You couldn't miss the hot-pink envelope mixed in with the mail that arrived at our house one day last week. Addressed to me in a small, neat script and looking like an out-of-season Valentine, it begged to be opened.
"Special Invitation," the fancy lettering inside teases. But don't get your hopes up. This is no party. The subject at hand is strictly business – an all-day financial conference for women.
Even the enclosed "Complimentary VIP Ticket" sports a wide band of hot pink, as if to reassure recipients that the money talk at the seminar will really be girl talk – nonthreatening and even fun. This is the same electric pink, after all, that decorates the covers of romance novels and women's self-help books.
Is this what it takes to get women's attention about money and make the subject soothing?
If so, perhaps the feminine ploys have come not a moment too soon. Despite unprecedented wealth and power, 90 percent of women feel financially insecure, says a study released last week by Allianz. This despite the fact that they are more educated and more involved in financial decisions than ever before.
Compounding women's insecurity, the survey finds, is a "tremendous fear" of losing all their money. About half the participants express concern that they might become a bag lady. That includes almost half of the wealthier women – the ones earning more than $100,000 annually.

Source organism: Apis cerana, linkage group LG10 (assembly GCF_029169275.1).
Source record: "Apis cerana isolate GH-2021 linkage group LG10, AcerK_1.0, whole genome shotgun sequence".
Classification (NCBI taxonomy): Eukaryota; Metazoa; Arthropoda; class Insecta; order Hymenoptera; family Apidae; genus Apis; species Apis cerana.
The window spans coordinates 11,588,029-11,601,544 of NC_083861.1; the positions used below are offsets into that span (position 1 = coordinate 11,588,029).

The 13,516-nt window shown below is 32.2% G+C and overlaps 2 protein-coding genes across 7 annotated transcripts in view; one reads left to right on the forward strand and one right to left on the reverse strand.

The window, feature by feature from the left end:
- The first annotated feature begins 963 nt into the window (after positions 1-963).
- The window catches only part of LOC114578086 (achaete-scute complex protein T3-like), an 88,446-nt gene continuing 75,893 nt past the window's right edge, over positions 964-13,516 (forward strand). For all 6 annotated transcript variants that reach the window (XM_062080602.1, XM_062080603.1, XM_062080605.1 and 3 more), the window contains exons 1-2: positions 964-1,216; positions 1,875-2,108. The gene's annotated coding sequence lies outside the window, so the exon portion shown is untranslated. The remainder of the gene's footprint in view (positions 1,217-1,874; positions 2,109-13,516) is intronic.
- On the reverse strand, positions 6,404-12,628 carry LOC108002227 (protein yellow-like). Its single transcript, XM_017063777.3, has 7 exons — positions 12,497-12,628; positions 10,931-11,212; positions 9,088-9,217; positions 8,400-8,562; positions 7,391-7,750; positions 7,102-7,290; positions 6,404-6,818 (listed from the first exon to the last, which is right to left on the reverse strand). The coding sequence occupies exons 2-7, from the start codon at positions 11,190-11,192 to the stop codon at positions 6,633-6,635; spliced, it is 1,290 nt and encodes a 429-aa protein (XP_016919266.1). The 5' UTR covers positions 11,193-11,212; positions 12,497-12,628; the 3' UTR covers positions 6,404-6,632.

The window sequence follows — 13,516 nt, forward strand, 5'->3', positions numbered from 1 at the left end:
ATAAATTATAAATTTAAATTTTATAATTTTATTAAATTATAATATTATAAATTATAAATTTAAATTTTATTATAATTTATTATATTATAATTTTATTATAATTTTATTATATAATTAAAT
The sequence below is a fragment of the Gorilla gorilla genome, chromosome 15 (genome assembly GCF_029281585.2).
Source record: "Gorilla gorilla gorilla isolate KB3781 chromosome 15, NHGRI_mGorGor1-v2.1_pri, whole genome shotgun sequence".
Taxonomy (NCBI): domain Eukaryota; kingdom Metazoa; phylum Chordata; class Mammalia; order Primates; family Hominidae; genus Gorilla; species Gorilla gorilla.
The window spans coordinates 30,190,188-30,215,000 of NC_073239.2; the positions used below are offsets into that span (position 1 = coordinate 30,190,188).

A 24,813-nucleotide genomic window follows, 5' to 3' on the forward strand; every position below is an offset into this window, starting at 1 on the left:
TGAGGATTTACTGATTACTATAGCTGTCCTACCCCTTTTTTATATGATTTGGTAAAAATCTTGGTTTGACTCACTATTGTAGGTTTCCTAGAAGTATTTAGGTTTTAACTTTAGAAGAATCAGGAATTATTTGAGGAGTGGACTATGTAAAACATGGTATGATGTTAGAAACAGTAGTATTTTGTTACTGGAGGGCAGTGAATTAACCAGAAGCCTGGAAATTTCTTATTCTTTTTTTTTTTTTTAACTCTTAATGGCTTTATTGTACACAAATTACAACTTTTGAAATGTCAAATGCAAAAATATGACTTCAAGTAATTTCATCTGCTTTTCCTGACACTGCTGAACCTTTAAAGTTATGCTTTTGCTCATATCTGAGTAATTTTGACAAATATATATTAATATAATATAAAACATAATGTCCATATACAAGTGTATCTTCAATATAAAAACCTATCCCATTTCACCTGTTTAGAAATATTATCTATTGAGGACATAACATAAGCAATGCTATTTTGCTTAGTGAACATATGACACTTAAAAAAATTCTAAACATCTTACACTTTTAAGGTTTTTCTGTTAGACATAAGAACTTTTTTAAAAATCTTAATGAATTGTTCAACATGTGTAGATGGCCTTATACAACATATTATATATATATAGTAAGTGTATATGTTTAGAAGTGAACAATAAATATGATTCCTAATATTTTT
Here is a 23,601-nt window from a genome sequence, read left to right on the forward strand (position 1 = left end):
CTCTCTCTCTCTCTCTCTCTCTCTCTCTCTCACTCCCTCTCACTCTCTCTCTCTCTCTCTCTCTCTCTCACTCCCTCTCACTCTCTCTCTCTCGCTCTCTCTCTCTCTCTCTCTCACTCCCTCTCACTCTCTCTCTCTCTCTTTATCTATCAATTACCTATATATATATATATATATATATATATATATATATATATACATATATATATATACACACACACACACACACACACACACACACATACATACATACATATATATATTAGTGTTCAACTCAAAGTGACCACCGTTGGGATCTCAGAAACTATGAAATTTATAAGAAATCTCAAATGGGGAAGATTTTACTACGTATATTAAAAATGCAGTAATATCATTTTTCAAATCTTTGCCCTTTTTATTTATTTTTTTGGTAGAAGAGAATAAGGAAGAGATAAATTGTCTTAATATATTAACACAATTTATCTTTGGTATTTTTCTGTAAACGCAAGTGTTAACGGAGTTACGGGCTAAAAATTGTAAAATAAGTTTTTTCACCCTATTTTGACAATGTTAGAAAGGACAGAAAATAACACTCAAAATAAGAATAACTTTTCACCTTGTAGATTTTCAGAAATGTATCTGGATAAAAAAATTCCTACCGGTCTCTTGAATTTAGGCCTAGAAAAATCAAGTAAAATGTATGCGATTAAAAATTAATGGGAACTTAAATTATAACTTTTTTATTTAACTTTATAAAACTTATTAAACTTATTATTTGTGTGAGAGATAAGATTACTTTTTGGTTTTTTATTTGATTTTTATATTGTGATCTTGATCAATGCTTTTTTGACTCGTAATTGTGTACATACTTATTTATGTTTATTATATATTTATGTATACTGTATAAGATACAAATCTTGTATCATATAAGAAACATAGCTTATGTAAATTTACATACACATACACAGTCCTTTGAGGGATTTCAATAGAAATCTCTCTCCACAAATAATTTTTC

The bag-lady syndrome runs deep. Even Gloria Steinem, that paragon of independence and self-sufficiency, once voiced the same concern.
As if to echo the Allianz findings, another survey released last week also reports a lack of confidence among women. Almost half the men surveyed by Stowers Innovations say they feel in control of their finances, compared with just over one-third of women.
Still, one sociologist who studies women's financial issues cautions that surveys like these must be kept in perspective. This kind of self-reporting can lead to skewed conclusions. When men take part in a survey, she notes, they are more likely to say with confidence, "Yes, I know that." By contrast, women tend to sell themselves short. The sociologist herself is heartened by women's growing financial savvy.